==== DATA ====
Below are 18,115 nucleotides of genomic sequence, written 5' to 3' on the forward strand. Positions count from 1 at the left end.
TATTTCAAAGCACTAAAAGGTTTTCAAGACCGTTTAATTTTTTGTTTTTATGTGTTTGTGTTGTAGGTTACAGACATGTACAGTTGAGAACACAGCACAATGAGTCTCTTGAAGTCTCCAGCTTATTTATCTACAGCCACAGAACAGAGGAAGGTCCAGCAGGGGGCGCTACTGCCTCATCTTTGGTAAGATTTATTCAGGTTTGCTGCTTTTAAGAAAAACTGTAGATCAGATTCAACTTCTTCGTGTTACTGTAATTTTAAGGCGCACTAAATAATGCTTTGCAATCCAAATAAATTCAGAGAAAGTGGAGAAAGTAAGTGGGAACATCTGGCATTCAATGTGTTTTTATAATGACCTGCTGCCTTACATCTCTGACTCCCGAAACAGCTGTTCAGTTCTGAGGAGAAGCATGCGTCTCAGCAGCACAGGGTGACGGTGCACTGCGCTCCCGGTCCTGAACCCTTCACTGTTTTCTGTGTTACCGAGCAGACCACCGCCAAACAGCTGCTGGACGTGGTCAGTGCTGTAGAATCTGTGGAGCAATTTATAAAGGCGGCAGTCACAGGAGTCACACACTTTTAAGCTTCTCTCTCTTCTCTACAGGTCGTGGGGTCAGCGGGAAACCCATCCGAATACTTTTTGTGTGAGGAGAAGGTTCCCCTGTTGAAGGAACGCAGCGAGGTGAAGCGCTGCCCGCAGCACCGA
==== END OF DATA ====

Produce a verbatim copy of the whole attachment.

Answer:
Below are 18,115 nucleotides of genomic sequence, written 5' to 3' on the forward strand. Positions count from 1 at the left end.
TATTTCAAAGCACTAAAAGGTTTTCAAGACCGTTTAATTTTTTGTTTTTATGTGTTTGTGTTGTAGGTTACAGACATGTACAGTTGAGAACACAGCACAATGAGTCTCTTGAAGTCTCCAGCTTATTTATCTACAGCCACAGAACAGAGGAAGGTCCAGCAGGGGGCGCTACTGCCTCATCTTTGGTAAGATTTATTCAGGTTTGCTGCTTTTAAGAAAAACTGTAGATCAGATTCAACTTCTTCGTGTTACTGTAATTTTAAGGCGCACTAAATAATGCTTTGCAATCCAAATAAATTCAGAGAAAGTGGAGAAAGTAAGTGGGAACATCTGGCATTCAATGTGTTTTTATAATGACCTGCTGCCTTACATCTCTGACTCCCGAAACAGCTGTTCAGTTCTGAGGAGAAGCATGCGTCTCAGCAGCACAGGGTGACGGTGCACTGCGCTCCCGGTCCTGAACCCTTCACTGTTTTCTGTGTTACCGAGCAGACCACCGCCAAACAGCTGCTGGACGTGGTCAGTGCTGTAGAATCTGTGGAGCAATTTATAAAGGCGGCAGTCACAGGAGTCACACACTTTTAAGCTTCTCTCTCTTCTCTACAGGTCGTGGGGTCAGCGGGAAACCCATCCGAATACTTTTTGTGTGAGGAGAAGGTTCCCCTGTTGAAGGAACGCAGCGAGGTGAAGCGCTGCCCGCAGCACCGA